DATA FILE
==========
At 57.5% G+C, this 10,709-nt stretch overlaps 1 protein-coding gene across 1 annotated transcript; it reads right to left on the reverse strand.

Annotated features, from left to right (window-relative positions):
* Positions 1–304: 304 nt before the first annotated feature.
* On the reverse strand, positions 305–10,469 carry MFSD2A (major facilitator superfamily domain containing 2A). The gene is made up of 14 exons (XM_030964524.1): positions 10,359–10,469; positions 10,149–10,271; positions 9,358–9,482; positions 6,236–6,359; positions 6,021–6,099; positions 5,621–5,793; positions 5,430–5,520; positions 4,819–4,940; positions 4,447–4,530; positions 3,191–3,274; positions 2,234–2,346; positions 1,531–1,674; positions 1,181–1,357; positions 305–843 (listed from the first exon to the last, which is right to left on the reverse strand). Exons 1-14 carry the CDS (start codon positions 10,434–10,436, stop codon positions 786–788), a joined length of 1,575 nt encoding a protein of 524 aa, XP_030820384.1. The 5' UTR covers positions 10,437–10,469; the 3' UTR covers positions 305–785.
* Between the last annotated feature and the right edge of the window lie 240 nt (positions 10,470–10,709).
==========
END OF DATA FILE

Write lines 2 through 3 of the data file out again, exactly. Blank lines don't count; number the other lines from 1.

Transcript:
Annotated features, from left to right (window-relative positions):
* Positions 1–304: 304 nt before the first annotated feature.